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Journal of Low Temperature Physics 167 (2012) 1029-1034
Superconducting Aluminum Layers as Pulse Shape Modifiers: An Innovative Solution to Fight Against Surface Background in Neutrinoless Double Beta Decay Experiments
C. Nones1, 2, L. Berge1, L. Dumoulin1, S. Marnieros1, E. Olivieri1
(2012)

The most limiting factor for experiments looking for rare events, such as neutrinoless double beta decay, is the radioactive background. We will describe an innovative technique for the discrimination of the surface background which combine the use of thin layers of superconducting aluminum, deposited on a crystal operated as a macro-bolometer and with a fast thermistor, such as a NbSi thin film acting as out-of-equilibrium phonon sensor. The working principle is based on the fact that particles which transfer energy into the Al film create quasi-particles that release heat to the crystal with a considerable delay, that may be in the millisecond range. It is thus clear that pulses acquired from a fast thermistor in the case of surface and bulk events should have different shapes, depending on the place of the initial energy release. Here we present preliminary results on a small TeO2 crystal equipped with NbSi films and an Al film with a thickness of 10 mu m. We prove that we are able to identify alpha surface events by pulse shape analysis with a good separation between bulk and surface events. The possibility to extend this rejection technique to bolometers equipped with slow temperature sensors as neutron transmutation doped Ge thermistors is under study.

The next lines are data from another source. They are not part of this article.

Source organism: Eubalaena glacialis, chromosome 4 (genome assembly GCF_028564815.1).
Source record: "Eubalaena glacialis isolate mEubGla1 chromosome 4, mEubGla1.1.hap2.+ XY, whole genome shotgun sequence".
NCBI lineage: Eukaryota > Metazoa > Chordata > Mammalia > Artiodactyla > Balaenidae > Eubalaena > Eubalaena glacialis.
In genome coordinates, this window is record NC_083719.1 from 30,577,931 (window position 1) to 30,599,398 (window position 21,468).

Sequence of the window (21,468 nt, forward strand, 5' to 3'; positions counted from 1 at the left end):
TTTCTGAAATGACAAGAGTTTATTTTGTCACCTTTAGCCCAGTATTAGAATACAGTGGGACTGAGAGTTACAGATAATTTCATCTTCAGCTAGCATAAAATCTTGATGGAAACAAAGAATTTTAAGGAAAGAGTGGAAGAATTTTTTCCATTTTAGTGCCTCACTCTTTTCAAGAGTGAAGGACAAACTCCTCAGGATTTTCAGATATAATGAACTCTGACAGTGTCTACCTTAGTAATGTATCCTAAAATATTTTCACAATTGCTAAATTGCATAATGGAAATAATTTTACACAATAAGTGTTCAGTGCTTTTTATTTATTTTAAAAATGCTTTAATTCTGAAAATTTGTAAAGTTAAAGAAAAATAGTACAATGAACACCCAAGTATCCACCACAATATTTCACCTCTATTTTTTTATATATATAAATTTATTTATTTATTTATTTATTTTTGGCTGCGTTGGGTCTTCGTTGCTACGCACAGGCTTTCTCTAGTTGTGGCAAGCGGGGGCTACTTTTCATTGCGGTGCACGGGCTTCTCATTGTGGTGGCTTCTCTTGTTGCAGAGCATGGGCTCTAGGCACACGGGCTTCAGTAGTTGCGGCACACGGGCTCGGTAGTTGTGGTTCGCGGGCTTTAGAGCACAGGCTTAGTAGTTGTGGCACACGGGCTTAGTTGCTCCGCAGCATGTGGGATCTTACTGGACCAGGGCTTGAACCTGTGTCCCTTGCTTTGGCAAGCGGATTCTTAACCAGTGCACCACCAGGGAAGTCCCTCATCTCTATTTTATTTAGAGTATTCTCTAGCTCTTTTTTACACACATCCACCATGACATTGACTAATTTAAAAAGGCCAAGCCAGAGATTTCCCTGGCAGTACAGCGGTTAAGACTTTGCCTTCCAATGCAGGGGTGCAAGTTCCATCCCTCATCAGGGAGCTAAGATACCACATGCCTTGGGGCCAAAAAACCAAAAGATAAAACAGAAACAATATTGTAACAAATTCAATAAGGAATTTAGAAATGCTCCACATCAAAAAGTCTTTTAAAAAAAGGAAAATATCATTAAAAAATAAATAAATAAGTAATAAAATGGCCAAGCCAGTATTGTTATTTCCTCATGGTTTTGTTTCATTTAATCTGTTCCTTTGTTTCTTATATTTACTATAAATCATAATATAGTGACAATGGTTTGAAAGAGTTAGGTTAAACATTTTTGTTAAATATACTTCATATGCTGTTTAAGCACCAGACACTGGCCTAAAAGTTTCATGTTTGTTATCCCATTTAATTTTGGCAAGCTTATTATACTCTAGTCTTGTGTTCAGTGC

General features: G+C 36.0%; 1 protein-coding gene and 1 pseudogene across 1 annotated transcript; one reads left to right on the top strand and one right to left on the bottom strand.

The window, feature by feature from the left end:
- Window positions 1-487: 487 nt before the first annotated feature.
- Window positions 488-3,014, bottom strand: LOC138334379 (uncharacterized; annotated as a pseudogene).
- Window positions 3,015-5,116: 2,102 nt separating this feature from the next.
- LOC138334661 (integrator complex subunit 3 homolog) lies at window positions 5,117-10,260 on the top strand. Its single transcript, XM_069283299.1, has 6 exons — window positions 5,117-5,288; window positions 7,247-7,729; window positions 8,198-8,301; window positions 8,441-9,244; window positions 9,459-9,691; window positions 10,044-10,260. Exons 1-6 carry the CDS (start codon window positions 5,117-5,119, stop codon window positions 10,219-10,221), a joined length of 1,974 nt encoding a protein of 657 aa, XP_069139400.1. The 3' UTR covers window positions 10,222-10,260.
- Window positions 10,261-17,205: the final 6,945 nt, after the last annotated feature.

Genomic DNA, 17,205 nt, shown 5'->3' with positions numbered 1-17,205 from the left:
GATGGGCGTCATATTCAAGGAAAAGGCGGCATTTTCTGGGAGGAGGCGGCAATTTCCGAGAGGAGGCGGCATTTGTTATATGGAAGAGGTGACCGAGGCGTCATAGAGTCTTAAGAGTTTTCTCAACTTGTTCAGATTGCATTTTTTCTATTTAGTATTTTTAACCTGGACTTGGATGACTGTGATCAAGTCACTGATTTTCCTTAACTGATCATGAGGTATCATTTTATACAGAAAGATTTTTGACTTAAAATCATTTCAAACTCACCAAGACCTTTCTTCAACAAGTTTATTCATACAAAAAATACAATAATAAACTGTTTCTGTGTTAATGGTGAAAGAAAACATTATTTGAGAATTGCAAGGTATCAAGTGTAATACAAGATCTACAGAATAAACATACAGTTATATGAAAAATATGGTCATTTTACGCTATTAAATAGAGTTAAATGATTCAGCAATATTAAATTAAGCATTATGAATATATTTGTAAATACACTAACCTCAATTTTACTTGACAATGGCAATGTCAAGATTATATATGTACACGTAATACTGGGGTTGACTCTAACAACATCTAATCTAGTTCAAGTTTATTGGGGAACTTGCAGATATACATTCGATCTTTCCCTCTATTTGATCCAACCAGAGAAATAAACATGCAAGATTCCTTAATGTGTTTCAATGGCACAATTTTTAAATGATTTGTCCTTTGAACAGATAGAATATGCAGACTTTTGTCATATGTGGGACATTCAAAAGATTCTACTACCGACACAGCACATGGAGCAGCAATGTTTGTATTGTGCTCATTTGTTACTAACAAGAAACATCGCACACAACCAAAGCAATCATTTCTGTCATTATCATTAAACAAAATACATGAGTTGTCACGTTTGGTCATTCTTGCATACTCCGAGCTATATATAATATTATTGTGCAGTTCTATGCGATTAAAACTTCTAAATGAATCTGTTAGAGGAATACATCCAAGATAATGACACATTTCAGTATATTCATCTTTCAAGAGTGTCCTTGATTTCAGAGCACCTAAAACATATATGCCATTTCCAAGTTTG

1 :  CSNSM - Centre de Spectrométrie Nucléaire et de Spectrométrie de Masse
2 :  SPP - Service de Physique des Particules
CSNSM PS1
CSNSM INSTR
Physique/Matière Condensée/Science des matériaux

Physique/Matière Condensée/Supraconductivité
Neutrinoless double beta decay – Bolometers – Radioactive background – Quasi-particle life time – Pulse shape analysis – THIN-FILMS – IDENTIFICATION – BOLOMETERS – DETECTORS – SEARCH